For much of our human history, we’ve toiled to simply meet our most basic of human needs — having enough to eat to survive and raise a family. It’s only in recent history, really, that the bulk of North America has moved up from the basics to the privilege of abundant food choices.
Last week on RealAg Radio, Dr. Jayson Lusk, of Perdue University, joined host Shaun Haney to talk about a food twist on Maslow’s Hierarchy of Needs — from the basics of ‘Is my belly full?’ all the way up to ‘What does my food say about me?’
Lusk expands on the topic in a recent blog post, viewing a culture or country’s attitude towards food and food policy under the lens of the hierarchy of needs.
“As a person, as a country, as we have public policy debates about what food security looks like and what it means, at the base, it’s easy to agree. But as you move up that line, we are less and less likely to agree on what’s a good outcome,” Lusk says. It’s pretty easy to agree on how many calories are enough, but it’s a lot more difficult to agree on an “ideal” diet.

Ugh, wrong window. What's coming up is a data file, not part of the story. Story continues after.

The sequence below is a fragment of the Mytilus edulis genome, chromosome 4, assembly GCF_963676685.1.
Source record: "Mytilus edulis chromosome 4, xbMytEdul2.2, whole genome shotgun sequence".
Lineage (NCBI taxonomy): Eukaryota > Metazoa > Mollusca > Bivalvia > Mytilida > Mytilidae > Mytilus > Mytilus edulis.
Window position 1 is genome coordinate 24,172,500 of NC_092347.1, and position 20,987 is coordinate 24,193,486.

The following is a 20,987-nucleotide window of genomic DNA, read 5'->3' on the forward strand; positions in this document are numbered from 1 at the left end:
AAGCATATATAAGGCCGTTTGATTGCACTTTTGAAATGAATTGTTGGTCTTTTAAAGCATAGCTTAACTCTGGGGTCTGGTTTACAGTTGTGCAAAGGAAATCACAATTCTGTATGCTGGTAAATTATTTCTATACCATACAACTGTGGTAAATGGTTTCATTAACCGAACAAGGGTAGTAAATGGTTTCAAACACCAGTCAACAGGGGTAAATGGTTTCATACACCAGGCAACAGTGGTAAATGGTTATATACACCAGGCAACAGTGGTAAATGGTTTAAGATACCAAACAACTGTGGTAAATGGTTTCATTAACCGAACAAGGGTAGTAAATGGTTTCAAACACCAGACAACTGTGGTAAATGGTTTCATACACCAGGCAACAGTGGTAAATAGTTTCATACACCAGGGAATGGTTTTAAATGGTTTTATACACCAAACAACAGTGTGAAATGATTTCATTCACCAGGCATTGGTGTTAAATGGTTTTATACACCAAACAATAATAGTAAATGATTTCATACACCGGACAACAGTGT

Does this mean that food fights and arguments will continue within our food systems? Unfortunately, that is very likely, as food continues to be a form of self-expression.
From a farm and food policy perspective there fear is that “as we continue to develop (as a country) … and food continues to be affordable, one consequence is that it allows more people to express themselves (through food),” Lusk says.
And that creates controversy, because even though we can respect other people’s music or fashion choices as a form of self-expression, we don’t have the same respect for food choices, necessarily.
The concern is, Lusk says, that if you’re on the top of the needs pyramid with enough wealth to be discerning in your food choices, imposing your preferences on those on the bottom of that pyramid is not just disrespectful, it’s unfair to someone who is still struggling to meet their basic caloric needs.
What’s more, some of those at the top seem to think that because everyone can’t afford to eat or shop like they do, that it’s somehow the fault of the food system, rather than an economic or biological reality.
What does this mean for food policy and farming? Listen to the full discussion with Jayson Lusk below: